New aid route to rebel-held Syria opens as quake toll nears 40,000
An aid convoy on Tuesday passed through a newly re-opened border crossing into rebel-held north Syria, where help has been slow to arrive since last week's earthquake, which killed nearly 40,000 people in the region.
As hopes fade of finding people alive under the debris more than 200 hours after the 7.8-magnitude quake struck, the focus has switched to providing food and shelter to the vast numbers of survivors.
A caravan of 11 United Nations trucks entered Syria through the re-opened Bab al-Salama border point, after Damascus agreed to let the world body use the crossing for aid.
Before the earthquake struck, almost all the crucial humanitarian aid for the more than four million people living in rebel-controlled areas of northwest Syria was being delivered through just one crossing.
The trucks were loaded with essential humanitarian assistance, including shelter materials, mattresses, blankets and carpets, Paul Dillon, a spokesman for the UN's International Organization for Migration (IOM), told AFP.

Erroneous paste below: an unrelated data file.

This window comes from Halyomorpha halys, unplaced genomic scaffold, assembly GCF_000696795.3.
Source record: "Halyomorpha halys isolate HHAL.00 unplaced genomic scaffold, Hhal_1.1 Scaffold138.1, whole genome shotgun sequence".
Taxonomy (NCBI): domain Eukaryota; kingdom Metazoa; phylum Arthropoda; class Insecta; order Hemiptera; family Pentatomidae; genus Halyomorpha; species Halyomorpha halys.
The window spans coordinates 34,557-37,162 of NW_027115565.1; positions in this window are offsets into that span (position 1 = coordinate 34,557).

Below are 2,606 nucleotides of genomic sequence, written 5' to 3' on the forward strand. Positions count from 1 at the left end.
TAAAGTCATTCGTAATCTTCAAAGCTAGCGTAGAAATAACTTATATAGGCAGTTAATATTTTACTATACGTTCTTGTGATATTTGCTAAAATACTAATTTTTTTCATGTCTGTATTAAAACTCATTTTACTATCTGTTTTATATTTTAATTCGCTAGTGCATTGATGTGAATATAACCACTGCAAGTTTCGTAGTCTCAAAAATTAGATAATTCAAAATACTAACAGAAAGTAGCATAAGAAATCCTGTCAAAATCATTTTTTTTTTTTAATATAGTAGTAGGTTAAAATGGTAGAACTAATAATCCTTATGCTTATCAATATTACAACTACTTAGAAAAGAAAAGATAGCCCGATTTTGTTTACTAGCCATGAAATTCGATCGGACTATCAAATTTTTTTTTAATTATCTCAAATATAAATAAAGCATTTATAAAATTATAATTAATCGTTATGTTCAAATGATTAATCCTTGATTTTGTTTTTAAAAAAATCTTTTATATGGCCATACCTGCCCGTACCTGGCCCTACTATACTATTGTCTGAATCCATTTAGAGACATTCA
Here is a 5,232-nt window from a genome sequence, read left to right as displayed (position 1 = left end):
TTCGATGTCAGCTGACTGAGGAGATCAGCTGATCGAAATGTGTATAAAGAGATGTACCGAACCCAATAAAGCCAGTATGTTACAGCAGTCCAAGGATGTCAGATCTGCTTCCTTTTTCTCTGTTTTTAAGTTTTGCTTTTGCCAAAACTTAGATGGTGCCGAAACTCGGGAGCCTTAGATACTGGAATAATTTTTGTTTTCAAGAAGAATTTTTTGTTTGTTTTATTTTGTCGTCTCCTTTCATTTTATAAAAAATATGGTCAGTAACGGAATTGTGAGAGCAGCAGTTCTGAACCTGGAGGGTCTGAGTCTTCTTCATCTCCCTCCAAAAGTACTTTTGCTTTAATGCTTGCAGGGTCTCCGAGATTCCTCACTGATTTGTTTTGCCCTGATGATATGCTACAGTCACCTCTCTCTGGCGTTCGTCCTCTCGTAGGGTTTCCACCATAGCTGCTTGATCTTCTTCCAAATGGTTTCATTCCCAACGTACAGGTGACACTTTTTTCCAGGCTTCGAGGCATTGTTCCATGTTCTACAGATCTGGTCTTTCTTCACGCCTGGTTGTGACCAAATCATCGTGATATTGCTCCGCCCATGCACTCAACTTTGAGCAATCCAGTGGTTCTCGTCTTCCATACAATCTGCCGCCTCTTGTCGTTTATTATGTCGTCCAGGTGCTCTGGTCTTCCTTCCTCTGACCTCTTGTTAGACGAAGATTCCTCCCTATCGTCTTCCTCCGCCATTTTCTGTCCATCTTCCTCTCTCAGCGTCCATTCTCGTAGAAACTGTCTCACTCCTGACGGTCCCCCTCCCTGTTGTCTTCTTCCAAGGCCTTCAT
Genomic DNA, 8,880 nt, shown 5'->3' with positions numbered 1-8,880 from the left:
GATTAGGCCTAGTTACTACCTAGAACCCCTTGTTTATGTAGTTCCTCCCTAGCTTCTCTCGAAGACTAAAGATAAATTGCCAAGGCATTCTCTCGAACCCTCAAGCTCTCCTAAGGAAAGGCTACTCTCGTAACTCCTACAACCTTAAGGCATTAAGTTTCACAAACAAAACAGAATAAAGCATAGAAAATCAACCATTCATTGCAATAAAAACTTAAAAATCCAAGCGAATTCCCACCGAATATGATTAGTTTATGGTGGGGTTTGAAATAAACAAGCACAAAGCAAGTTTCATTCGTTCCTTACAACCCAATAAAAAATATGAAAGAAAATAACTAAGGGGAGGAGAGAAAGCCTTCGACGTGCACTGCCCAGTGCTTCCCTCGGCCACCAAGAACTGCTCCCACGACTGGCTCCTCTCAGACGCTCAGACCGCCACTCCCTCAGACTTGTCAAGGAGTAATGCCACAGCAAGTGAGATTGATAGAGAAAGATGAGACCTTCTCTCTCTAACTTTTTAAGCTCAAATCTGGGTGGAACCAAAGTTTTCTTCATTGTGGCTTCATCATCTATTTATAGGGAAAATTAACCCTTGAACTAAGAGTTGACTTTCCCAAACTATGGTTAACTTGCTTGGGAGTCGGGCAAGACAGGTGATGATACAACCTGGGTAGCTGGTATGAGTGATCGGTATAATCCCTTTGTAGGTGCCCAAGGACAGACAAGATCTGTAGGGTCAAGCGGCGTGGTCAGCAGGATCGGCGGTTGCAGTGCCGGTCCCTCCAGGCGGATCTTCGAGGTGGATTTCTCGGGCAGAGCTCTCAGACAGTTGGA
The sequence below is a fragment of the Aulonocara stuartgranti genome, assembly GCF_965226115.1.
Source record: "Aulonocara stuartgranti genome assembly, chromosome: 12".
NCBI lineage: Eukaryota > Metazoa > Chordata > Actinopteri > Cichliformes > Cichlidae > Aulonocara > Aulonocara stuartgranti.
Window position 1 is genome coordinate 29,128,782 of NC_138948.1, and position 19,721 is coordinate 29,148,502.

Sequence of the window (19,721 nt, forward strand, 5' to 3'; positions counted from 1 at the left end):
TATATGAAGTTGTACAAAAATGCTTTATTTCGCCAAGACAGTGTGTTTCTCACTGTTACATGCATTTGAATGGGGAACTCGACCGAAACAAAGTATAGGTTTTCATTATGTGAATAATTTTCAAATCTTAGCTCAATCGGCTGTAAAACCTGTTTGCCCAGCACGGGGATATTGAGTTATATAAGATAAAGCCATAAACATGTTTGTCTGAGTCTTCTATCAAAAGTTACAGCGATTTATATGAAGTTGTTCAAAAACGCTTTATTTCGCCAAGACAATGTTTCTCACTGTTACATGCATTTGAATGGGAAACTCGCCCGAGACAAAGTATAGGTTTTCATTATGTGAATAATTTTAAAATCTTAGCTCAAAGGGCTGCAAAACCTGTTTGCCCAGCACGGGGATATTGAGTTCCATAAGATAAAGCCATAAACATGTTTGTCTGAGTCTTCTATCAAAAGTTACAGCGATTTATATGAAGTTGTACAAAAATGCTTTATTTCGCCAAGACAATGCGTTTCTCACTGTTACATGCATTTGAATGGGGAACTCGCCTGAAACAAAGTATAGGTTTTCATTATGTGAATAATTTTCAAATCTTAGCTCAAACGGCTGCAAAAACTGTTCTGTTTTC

A UN delegation also travelled from Turkey into the rebel-held area for the first time since the quake on an fact-finding mission.
Activists and emergency teams locally have decried the UN's slow response to the quake in rebel-held areas, contrasting it with the planeloads of humanitarian aid that have been delivered to government-controlled airports.
"I don't want to sit here and give excuses, but I wanted to share that we are all collectively in the same place," Sanjana Quazi, who heads the UN Office for the Coordination of Humanitarian Affairs in Turkey, told reporters in the rebel-held town of Sarmada.
The UN also launched an appeal for $397 million to cover three months of "life-saving relief" for victims in Syria and said it was close to a similar plan for Turkey.
"Millions of people across the region are struggling for survival, homeless and in freezing temperatures," UN Secretary-General Antonio Guterres said.
Fears have grown for survivors on both sides of the border, with the UN saying more than seven million children have been negatively impacted between Syria and Turkey, and noting fears that "many thousands" more had died.